152 pages, Figs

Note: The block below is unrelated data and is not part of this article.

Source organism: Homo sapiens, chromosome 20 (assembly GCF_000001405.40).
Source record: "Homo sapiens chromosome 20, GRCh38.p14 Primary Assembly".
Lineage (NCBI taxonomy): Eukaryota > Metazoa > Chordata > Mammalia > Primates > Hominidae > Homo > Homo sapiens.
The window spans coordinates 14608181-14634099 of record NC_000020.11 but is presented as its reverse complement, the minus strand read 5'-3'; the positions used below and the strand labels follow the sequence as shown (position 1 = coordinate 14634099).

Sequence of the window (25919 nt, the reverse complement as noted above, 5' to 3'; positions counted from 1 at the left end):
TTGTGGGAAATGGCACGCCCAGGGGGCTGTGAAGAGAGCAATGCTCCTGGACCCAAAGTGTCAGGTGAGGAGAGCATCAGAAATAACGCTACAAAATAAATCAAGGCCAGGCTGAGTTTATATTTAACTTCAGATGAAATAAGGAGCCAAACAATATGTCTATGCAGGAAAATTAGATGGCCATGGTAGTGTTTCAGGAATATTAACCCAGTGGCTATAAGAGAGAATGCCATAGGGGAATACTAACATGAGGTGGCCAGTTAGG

This unique new book will open people's eyes to the power of live theatre in museum settings - its capacity to touch the heart and mind, challenge understanding, and provoke new ways of thinking about exhibits. Catherine Hughes' aim is simple: to prove that there is no more vital a tool for making a subject, period, or people come to life than drama. This solid introduction proposes a rationale and definition for museum theatre, explores its foundations, and provides a glimpse into its future. It is supported by lots of examples of existing programs - including Boston's Museum of Science - as well as numerous frameworks for structure and style. There are helpful discussions of physical plant requirements, what to expect when using actors, and even whether one has to use actors. Most important, Hughes looks at the pros and cons of many of the issues teachers and museum workers will face: Should they use a script or improvise? Should they use real characters or fictional ones? Should they involve the audience in an interactive way or conduct a straightforward, dramatic presentation? Hughes writes, "No one is immune to learning in a museum." Armed with this book, students and practitioners of both drama and museum studies will create a museum experience that visitors are unlikely to forget.
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